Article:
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EDITORIAL: Hoping to extend Harvest season
For non-profits like the Harvest Project, donation patterns typically follow a hockey stick graph. That is, a straight line with a sharp upward curve at one end that indicates the month or two each holiday season when charitable dollars and donations typically roll in. Of course the need for programs, food and clothing at the Harvest doesn’t change much throughout the year. Ditto for the non-profit’s fixed costs.
In order to bridge that donor dip in the spring and summer months, the Harvest is coming up with innovative fundraising initiatives and actively seeking to expand its donor segment.
For two decades, the Harvest has received strong support from North Shore households, businesses and organizations, but in order to best serve its clients and plan for the future it wants greater financial security. Plus, it needs to pay off the construction costs for its new digs at 1073 Roosevelt Crest, a spot that will offer more space for clients and costs less rent than the old location at Bewicke in the long run.
The Harvest’s spring/summer fundraising goal is $65,000.
North Shore residents and businesses can help by “attending” the Harvest’s inaugural Spring into Summer Un-Gala.
Un-Gala? Here’s how it works: You buy a $25 ‘ticket’ from harvestproject.org or by dropping by the charity, but you don’t have to get your tux dry-cleaned because there’s no actual gala event.
The $25 is a tax-deductible donation to the Harvest.
The un-gala idea was hatched after Kevin Lee, the non-profit’s development officer, was discussing potential fundraising initiatives with a pair of charity supporters from West Vancouver. One said the last thing he and his wife would want to do is attend another gala fundraiser. So, the idea of the “un-gala” was born. Along with saving donors time, it also saves the cost of throwing a gala. No venue, no catering, no band. Along with the individual tickets, organizations and groups can purchase a table for $200.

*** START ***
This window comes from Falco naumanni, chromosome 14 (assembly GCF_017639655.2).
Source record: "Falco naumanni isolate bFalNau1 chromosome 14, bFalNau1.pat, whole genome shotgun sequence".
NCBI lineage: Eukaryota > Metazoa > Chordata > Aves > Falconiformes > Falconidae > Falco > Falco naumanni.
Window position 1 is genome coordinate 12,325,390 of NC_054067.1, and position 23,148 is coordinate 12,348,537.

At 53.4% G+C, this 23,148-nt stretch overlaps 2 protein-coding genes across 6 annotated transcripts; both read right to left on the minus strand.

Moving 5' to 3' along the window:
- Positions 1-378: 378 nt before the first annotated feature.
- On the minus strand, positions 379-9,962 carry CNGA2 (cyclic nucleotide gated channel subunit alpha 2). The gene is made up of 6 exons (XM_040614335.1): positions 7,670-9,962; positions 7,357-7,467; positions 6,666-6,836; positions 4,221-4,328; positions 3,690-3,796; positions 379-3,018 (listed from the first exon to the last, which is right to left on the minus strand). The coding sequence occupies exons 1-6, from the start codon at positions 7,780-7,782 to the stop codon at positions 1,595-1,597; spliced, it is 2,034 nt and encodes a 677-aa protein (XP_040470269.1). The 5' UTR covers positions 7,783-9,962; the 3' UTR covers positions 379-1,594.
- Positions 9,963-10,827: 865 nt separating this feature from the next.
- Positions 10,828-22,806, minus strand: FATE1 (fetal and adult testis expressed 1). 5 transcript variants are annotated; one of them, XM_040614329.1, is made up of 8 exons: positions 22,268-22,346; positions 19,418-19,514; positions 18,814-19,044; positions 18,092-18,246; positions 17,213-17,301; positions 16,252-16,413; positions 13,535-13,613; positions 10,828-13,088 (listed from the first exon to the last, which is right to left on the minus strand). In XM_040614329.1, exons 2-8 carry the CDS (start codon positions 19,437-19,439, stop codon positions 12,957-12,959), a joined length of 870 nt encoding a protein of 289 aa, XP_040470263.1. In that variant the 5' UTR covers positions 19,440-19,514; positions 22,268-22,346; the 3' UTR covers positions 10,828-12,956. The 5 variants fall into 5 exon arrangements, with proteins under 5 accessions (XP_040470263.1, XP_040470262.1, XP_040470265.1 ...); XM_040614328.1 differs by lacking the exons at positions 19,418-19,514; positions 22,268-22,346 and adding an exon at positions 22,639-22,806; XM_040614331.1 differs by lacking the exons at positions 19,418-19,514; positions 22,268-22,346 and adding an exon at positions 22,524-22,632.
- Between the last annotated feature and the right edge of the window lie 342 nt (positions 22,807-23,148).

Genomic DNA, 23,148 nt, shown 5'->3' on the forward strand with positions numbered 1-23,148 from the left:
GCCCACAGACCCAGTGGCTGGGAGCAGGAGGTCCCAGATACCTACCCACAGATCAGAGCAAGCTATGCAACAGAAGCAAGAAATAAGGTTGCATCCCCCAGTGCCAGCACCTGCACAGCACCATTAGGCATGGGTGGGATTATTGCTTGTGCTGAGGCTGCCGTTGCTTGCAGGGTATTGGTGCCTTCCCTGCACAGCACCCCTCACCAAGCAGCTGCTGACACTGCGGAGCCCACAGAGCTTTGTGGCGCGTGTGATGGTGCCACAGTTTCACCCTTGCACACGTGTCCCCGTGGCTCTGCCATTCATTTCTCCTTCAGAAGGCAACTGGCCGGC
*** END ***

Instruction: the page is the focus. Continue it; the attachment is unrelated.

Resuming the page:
Still not sure about not attending the Un-Gala? Here’s something to think about. In a recent news release, Gary Ansell, executive director of the Harvest Project, noted that single parents with young children are now the most frequent clients using the non-profit’s services.
“Our Spring into Summer appeal recognizes that these children and families are especially at risk during the summer months when many of our donors are away on vacation and our funds diminish.”
And better financial footing going into summer, he noted, “will enable a continued delivery of life-changing help to North Shore residents who need assistance during that time.”
Lee says a virtual event is a new concept for most donors, but the hope is this initiative will help the Harvest get through its annual summer shortfall. “Nobody has to go anywhere. You can stay at home and think about the Harvest,” he says.
Virtual tickets to the Harvest’s Spring into Summer Un-Gala are available until May 31. For more information or to purchase a ticket or table, go to harvestproject.org.